‘There is need for more professionalism’

SWEET SUCCESS: Baichung Bhutia and Sunil Chetri celebrate with the Indian national flag after the final of the Nehru Cup on Monday.

SWEET SUCCESS: Baichung Bhutia and Sunil Chetri celebrate with the Indian national flag after the final of the Nehru Cup on Monday.   | Photo Credit: — PHOTO: AP

Special Correspondent

NEW DELHI: Bhaichung Bhutia and Sunil Chetri were the most sought-after stars in town on Tuesday. The media commitments pulled them out of the beds early.

It was worse for Subroto Paul, the star performer in India’s Nehru Cup win over Syria last night. Paul, sleepy eyed, left for the airport to catch the first flight to Kolkata to fulfil his commitments towards the Pune FC, now engaged in the IFA Shield. And it was this exacting demand of the club that caught the attention of chief coach Bob Houghton. He was least amused as he interacted with the media here.


Houghton fumed, “The IFA Shield? It’s crazy to see these players flying out to play in the IFA Shield. Are we serious? Is it a serious decision by people who run professional football?”

For three years, as Houghton pointed out, he had been trying to make people understand the importance of professional football.

“Infrastructure and domestic football count a lot. This is a controversial issue and what I am saying is a purely personal perspective. It is not possible in any other country to see State associations dictate professional decisions. Professional football here should only be run by the All India Football Federation (AIFF). The State association should only look after amateur football.”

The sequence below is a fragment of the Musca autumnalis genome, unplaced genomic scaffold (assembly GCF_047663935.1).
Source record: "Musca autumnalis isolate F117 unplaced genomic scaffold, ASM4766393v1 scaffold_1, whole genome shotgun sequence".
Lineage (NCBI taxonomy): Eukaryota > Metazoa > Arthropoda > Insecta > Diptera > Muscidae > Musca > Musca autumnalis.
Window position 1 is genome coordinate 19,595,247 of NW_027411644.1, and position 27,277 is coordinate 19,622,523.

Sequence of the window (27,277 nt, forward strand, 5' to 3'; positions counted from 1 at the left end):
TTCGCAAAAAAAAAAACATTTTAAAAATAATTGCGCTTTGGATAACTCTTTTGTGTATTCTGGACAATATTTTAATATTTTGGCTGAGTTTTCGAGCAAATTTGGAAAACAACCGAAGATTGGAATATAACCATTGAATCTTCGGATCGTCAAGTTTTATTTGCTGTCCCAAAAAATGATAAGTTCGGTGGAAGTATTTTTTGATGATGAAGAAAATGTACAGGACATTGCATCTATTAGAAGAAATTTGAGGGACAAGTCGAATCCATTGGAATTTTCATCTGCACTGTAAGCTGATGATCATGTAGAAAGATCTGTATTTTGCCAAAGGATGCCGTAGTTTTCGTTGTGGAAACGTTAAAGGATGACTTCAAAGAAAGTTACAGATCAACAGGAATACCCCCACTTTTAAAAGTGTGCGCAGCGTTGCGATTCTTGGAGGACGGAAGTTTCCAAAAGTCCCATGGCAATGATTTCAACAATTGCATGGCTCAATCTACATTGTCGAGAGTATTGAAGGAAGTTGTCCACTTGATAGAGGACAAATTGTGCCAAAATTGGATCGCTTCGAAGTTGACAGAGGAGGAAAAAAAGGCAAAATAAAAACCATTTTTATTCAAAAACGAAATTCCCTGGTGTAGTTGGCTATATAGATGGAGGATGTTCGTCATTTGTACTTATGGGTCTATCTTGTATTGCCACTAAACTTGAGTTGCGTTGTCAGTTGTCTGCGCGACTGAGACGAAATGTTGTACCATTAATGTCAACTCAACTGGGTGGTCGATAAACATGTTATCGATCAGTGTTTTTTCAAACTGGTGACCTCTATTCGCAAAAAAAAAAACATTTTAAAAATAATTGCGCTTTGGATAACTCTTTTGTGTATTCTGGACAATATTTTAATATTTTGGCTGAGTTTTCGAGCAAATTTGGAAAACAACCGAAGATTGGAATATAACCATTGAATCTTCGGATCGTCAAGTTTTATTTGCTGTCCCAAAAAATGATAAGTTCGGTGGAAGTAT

In the presence of AIFF general secretary Alberto Colaco, Houghton elaborated further. “Clubs should become much more professional. We have been making a steady progress because the AIFF is helping us prepare professionally. This preparation is much more valuable because of the support it provides. A player goes back to his I-League Club and does not get the kind of professional support he gets with the national team. The I-League clubs don’t even have their own grounds, no physios, no trainers of the same level that the AIFF can provide.”

Houghton was optimistic of Indian football coming up in the next few years. “We have some very good youngsters but then their training process should be replicated in every I-League Club. Only then this development programme can do well. We are trying to develop good players and coaches and it would be a fantastic step forward if we can achieve that.”

Reflecting on India retaining the Nehru Cup title, Houghton observed, “This is the second most important win. The AFC one was greater because it helped us qualify for the Asian Cup. This continuation of the team’s success is important. You can see we made just one change to the starting 11 in this match. The team has worked hard and had a great preparation for this tournament."

Note of caution

Striking a note of caution, Houghton stressed, "The boys look far more confident now but the next 18 months are going to be crucial. We need to maintain our preparation of the highest level. In dynamics of football success like this matters a lot. It offers you different mental challenges under changing circumstances.”

On the gains from this win, he added, “We have played 25 international games since 2007 and lost just five. We have won 15 and that shows the commitment. Such a win allows the mental strength to gain a wider range. At this ground (Ambedkar Stadium) we can give a competitive game to any Asian team.”

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